Mexico's Supreme Court ruled on September 7 that criminalizing abortion is unconstitutional. The ruling is seen as a victory for women's health and human rights advocates.
"This is a historic step for the rights of women," said Mexican Supreme Court Justice Luis Maria Aguilar.
What are the details of the ruling?
The decision annuls several provisions of a law from the northern state of Coahuila, which had made abortion a criminal act. Although it only applies to Coahuilla at first, the decision establishes "obligatory criteria for all of the country's judges,'' said court President Arturo Zaldivar.
Four states — Mexico City, Oaxaca, Veracruz and Hidalgo — allow abortion in most circumstances. The act carries penalties in all the other 28, with some exceptions.
Why is the ruling significant?
The unanimous vote comes days after the U.S. state of Texas, just north of the border, enacted a strict anti-abortion law. The move could lead to women in Texas going to Mexico to end their pregnancies. It also represents the latest ruling on abortion by the country's Supreme Court.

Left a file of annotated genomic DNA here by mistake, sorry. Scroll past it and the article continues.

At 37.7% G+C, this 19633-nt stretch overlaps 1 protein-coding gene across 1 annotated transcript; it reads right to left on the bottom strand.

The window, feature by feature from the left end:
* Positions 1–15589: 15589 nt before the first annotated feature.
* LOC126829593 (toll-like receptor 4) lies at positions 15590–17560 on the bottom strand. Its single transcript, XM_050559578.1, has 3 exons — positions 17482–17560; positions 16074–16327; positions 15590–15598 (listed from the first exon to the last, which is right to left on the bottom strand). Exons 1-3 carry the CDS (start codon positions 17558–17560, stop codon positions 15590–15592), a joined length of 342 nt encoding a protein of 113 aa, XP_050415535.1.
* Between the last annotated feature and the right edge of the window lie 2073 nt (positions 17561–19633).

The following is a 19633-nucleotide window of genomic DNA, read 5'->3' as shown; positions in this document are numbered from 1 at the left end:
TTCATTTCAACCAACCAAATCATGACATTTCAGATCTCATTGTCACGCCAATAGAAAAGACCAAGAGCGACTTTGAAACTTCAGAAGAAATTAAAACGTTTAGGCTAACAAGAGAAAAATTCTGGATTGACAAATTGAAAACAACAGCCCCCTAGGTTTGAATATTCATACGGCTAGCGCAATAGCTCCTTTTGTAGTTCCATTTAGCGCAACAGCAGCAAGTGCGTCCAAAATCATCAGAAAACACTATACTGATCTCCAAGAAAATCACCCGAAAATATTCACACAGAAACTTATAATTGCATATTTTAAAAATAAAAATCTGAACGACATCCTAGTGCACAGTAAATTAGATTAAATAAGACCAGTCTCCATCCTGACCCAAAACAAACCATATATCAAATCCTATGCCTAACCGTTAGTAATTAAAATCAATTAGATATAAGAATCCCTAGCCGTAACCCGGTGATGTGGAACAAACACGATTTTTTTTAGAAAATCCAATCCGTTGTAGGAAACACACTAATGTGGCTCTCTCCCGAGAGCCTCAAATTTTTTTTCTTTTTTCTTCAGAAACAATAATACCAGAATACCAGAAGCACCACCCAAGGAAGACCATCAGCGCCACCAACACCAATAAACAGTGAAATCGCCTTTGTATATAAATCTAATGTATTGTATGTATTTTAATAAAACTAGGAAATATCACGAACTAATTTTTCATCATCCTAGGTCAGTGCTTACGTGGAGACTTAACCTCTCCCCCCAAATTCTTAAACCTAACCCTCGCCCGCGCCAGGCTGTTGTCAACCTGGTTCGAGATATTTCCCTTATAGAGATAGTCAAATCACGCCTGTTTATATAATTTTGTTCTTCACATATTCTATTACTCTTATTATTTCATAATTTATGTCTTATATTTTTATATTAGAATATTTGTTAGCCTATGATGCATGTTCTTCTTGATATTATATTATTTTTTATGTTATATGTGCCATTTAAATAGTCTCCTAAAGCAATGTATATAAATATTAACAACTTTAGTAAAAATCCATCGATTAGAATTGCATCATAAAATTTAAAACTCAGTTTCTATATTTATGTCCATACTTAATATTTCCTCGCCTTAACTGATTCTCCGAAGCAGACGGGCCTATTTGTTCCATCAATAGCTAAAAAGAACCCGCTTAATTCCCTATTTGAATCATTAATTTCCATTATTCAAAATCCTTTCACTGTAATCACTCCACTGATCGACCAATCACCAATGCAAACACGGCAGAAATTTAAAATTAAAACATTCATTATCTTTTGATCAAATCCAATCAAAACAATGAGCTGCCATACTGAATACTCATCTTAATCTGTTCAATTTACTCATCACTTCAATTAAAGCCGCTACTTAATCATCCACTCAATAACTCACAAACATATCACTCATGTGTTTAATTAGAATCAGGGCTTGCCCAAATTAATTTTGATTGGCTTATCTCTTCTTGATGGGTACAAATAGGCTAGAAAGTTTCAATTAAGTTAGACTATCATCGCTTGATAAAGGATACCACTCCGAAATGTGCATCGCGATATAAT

The court had previously ruled in favor of women who had been imprisoned or had their rights violated for receiving abortions. And in July, it decreed that a state law limiting abortions to the first three months of pregnancy for rape victims was unconstitutional. Enforcing such a time limit breached the woman's human rights, according to the court.
September 7's ruling makes Mexico the fifth Latin American country to decriminalize abortion — after Argentina, Cuba, Guyana and Uruguay. The decision is also a major milestone for the socially conservative country, which has the second-largest Catholic population in the world.
ar,wd/rt (AP, Reuters)